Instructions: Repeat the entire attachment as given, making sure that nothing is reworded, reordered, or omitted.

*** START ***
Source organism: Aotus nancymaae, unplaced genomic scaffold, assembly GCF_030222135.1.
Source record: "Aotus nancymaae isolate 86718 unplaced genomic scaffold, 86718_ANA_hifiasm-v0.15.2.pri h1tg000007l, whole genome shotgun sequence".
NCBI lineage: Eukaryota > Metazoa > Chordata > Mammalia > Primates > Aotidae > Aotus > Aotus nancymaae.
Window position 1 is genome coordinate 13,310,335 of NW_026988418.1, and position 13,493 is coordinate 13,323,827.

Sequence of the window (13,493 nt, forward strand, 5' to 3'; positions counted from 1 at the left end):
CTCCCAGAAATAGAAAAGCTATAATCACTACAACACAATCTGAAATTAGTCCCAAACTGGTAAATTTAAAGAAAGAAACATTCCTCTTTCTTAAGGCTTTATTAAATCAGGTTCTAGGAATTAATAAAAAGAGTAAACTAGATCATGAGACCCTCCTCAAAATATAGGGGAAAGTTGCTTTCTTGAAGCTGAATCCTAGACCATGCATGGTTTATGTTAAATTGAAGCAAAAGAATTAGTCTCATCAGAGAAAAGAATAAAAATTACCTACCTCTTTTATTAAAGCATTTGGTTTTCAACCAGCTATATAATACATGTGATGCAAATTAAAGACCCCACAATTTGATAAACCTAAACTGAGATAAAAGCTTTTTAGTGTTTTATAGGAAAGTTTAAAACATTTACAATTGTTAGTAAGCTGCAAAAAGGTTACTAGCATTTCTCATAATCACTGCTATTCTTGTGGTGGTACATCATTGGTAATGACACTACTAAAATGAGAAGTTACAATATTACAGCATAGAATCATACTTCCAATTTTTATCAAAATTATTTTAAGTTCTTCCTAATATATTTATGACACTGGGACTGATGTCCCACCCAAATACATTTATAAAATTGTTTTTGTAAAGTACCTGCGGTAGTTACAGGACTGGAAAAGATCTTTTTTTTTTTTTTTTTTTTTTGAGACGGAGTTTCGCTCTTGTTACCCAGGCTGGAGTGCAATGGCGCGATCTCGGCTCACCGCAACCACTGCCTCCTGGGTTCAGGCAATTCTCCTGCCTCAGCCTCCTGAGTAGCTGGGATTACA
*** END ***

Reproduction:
Source organism: Aotus nancymaae, unplaced genomic scaffold, assembly GCF_030222135.1.
Source record: "Aotus nancymaae isolate 86718 unplaced genomic scaffold, 86718_ANA_hifiasm-v0.15.2.pri h1tg000007l, whole genome shotgun sequence".
NCBI lineage: Eukaryota > Metazoa > Chordata > Mammalia > Primates > Aotidae > Aotus > Aotus nancymaae.
Window position 1 is genome coordinate 13,310,335 of NW_026988418.1, and position 13,493 is coordinate 13,323,827.

Sequence of the window (13,493 nt, forward strand, 5' to 3'; positions counted from 1 at the left end):
CTCCCAGAAATAGAAAAGCTATAATCACTACAACACAATCTGAAATTAGTCCCAAACTGGTAAATTTAAAGAAAGAAACATTCCTCTTTCTTAAGGCTTTATTAAATCAGGTTCTAGGAATTAATAAAAAGAGTAAACTAGATCATGAGACCCTCCTCAAAATATAGGGGAAAGTTGCTTTCTTGAAGCTGAATCCTAGACCATGCATGGTTTATGTTAAATTGAAGCAAAAGAATTAGTCTCATCAGAGAAAAGAATAAAAATTACCTACCTCTTTTATTAAAGCATTTGGTTTTCAACCAGCTATATAATACATGTGATGCAAATTAAAGACCCCACAATTTGATAAACCTAAACTGAGATAAAAGCTTTTTAGTGTTTTATAGGAAAGTTTAAAACATTTACAATTGTTAGTAAGCTGCAAAAAGGTTACTAGCATTTCTCATAATCACTGCTATTCTTGTGGTGGTACATCATTGGTAATGACACTACTAAAATGAGAAGTTACAATATTACAGCATAGAATCATACTTCCAATTTTTATCAAAATTATTTTAAGTTCTTCCTAATATATTTATGACACTGGGACTGATGTCCCACCCAAATACATTTATAAAATTGTTTTTGTAAAGTACCTGCGGTAGTTACAGGACTGGAAAAGATCTTTTTTTTTTTTTTTTTTTTTTGAGACGGAGTTTCGCTCTTGTTACCCAGGCTGGAGTGCAATGGCGCGATCTCGGCTCACCGCAACCACTGCCTCCTGGGTTCAGGCAATTCTCCTGCCTCAGCCTCCTGAGTAGCTGGGATTACA